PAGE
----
"Though the broad strokes might seem familiar, at every turn Lacey resists conventional developments . . . What’s most impressive is Lacey’s restraint—like Pew, she remains an observer, withholding judgment without sparing any detail. A fabulist tale with no prescribed moral, Pew has the thrum of a foreshock, setting the reader on edge with the unlikely omens of hospitality and attrition."—Danette Chavez, The A.V. Club
"[A] puzzle of a novel . . . Lacey has always been an economical writer, and she is as taut as she’s ever been here . . . These monologues make sections of the book read like Rachel Cusk’s Outline trilogy blended with the creeping unease of Ari Aster’s horror film Midsommar . . . it is within [Pew's] messier reaches, and its concerns with inequality and prejudice, that its boldest and most brilliant effects are found."—Chris Power, The Guardian
"It needs authorial guts to write a novel in which details are shrouded, meaning is concealed and little is certain. Step up Catherine Lacey, and welcome . . . There’s a whiff of Shirley Jackson in the air . . . [Pew is] ultimately intriguing. It keeps you thinking, and you can’t ask for much more than that."—John Self, Spectator (London)
"Powerful . . . [a] rich, enigmatic novel."—Anthony Cummins, The Observer (London)
"An alarmingly discomfiting, sublimely written novel . . . Pew is a masterpiece of misdirection . . . This is a novel about preconception, moral blindness and the long fingers of guilt."—Stuart Kelly, The Scotsman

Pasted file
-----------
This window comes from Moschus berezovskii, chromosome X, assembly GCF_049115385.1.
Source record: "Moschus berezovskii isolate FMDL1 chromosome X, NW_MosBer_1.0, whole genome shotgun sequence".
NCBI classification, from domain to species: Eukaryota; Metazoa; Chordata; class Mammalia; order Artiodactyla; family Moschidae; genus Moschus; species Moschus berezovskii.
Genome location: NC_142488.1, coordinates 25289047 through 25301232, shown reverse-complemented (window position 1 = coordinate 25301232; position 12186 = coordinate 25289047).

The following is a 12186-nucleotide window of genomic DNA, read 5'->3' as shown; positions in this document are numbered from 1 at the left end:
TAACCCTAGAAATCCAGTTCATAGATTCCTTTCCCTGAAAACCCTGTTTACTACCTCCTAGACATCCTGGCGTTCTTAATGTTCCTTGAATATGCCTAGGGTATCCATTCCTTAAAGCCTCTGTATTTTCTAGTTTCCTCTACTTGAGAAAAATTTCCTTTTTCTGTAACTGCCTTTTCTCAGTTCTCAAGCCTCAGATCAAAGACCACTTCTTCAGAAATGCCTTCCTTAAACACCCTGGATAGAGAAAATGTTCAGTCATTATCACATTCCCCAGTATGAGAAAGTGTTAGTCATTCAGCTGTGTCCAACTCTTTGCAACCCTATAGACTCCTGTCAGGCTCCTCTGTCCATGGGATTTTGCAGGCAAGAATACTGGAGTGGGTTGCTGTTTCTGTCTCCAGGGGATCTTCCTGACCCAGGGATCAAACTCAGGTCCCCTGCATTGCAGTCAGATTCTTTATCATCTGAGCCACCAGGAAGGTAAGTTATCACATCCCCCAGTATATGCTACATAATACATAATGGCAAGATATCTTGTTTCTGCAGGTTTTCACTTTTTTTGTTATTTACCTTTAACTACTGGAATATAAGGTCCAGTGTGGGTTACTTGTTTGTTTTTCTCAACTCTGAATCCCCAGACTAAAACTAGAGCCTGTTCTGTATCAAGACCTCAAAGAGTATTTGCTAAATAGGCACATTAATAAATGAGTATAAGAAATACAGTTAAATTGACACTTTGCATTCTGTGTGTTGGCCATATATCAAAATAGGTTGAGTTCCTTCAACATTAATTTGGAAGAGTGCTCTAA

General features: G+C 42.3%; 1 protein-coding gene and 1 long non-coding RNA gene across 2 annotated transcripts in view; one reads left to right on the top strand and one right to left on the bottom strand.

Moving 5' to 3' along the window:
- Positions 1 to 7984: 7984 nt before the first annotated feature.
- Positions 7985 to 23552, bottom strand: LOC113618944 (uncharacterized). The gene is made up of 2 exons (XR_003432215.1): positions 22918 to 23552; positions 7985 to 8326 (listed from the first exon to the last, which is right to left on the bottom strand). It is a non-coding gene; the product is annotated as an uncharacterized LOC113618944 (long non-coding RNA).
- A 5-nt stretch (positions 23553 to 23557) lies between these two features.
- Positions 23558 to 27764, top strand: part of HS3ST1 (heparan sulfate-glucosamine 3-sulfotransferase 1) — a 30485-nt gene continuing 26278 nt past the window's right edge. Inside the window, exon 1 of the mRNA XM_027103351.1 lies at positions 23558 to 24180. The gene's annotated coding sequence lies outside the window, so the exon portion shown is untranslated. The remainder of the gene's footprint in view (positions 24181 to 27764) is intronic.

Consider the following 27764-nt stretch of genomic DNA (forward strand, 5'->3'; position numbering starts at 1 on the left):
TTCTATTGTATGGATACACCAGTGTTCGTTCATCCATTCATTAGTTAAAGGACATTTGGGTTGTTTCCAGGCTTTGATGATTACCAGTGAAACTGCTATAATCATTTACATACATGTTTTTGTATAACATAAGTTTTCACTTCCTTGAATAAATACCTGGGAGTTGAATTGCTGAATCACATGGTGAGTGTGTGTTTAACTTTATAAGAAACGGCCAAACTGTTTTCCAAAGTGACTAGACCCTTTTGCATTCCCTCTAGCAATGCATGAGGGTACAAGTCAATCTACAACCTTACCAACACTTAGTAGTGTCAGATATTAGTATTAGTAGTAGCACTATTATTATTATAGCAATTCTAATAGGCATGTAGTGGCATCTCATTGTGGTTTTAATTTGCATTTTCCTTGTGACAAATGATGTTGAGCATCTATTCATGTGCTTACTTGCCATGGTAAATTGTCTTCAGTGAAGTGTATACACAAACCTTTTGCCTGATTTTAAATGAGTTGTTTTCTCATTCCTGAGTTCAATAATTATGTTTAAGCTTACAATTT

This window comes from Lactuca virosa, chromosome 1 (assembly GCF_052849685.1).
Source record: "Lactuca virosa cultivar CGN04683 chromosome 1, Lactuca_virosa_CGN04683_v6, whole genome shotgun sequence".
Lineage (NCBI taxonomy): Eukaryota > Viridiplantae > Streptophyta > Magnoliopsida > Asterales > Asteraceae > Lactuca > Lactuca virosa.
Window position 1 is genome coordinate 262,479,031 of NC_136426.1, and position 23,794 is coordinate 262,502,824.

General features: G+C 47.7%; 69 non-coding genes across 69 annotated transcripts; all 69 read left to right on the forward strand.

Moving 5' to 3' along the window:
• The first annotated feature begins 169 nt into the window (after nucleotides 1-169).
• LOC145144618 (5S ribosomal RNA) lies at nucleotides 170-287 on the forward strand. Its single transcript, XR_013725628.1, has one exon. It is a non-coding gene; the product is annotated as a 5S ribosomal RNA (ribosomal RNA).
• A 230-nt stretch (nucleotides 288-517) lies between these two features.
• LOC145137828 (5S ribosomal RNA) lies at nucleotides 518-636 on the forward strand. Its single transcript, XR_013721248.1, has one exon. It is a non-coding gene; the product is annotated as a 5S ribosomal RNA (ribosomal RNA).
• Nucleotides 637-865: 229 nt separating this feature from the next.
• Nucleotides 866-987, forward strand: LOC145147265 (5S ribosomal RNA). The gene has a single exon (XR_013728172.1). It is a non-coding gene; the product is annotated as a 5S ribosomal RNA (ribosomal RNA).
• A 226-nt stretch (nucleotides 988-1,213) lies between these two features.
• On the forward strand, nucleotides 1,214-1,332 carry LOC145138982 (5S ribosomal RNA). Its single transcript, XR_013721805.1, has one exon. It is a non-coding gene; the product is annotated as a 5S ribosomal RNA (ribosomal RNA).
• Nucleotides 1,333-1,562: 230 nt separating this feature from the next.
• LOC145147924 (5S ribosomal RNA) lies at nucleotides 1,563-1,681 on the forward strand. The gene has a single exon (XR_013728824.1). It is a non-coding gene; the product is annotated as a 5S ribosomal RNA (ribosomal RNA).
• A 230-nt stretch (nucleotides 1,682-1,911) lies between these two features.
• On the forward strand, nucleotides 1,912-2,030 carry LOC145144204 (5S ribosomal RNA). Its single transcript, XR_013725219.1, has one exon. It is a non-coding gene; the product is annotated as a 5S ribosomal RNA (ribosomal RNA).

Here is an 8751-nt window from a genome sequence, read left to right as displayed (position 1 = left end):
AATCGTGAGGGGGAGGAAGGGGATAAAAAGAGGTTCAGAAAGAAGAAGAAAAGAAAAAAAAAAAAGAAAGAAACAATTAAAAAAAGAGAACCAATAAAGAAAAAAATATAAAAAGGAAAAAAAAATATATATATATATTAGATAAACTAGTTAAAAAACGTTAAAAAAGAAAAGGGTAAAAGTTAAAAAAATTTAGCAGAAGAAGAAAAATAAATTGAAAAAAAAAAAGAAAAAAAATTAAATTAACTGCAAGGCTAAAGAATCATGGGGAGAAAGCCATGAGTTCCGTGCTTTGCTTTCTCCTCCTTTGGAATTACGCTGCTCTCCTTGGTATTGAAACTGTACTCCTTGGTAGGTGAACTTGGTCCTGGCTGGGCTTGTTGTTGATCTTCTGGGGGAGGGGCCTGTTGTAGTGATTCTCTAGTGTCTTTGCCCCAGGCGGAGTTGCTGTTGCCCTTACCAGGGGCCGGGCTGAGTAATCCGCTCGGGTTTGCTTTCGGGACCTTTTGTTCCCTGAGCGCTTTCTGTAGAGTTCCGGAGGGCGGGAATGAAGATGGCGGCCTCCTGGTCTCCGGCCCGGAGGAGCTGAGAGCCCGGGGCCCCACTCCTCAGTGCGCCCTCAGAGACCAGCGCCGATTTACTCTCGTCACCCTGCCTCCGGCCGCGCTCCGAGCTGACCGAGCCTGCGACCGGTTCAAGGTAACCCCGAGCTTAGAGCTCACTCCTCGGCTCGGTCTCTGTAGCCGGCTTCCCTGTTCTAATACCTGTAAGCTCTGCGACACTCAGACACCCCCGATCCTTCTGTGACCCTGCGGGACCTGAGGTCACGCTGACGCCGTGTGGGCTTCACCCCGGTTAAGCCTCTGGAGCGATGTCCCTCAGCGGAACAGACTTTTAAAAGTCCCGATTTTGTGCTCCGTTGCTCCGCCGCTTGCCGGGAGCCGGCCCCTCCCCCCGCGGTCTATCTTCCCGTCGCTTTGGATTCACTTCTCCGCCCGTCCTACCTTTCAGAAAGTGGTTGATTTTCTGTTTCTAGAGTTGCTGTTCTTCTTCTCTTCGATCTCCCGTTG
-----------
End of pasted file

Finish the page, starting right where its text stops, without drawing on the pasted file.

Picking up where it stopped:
"Pew is muted and opaque, the prose spare and clean, the story told with the disaffected eye of a documentarian . . . Pew, in focusing on the big issues of the day—race, gender, and immigration—compels us to pause, reflect, and then interrogate our own hard-wired beliefs and prejudices."—Ian Mond, Locus
“A stranger comes to town, and takes us with them into their estrangement among the denizens of a conservative religious community. The people of this community are stifling, and generous, cruel, earnest, needy, overconfident, fragile and repressive, which is to say that they are brilliantly rendered by their wise maker, Catherine Lacey.”—Rachel Kushner, author of The Flamethrowers
“The mercurial and electric Catherine Lacey has now conjured up an of-the-moment fable of trauma and projection—one part Kaspar Hauser, one part James Purdy, and one part Rachel Cusk. The pages shimmer with implication.”—Jonathan Lethem, author of The Feral Detective
“I consumed Pew. It is the electric charge we need.”—Daisy Johnson, author of Everything Under
"[A] haunting fable about morality and self-delusion . . . Lacey—spare and elegant as ever—creates a story that feels at the same time mythological and arrestingly like life. Darkly playful; a warning without a moral."—Kirkus Reviews (starred review)
"Lacey's quietly provocative novel is brilliantly composed. She shines a light on the complexity of humans and the dangers of judging and categorizing others based on appearance, as Pew’s ambiguity reveals the true nature of her characters."—Booklist
"An ambitious, powerful fable of identity and belief . . . Lacey’s talent shines in this masterful work, her best yet."—Publishers Weekly (starred review)
Reviews from Goodreads
IF YOU EVER NEED TO—and I hope you never need to, but a person cannot be sure—if you ever need to sleep, if you are ever so tired that you feel nothing but the animal weight of your bones, and you’re walking along a dark road...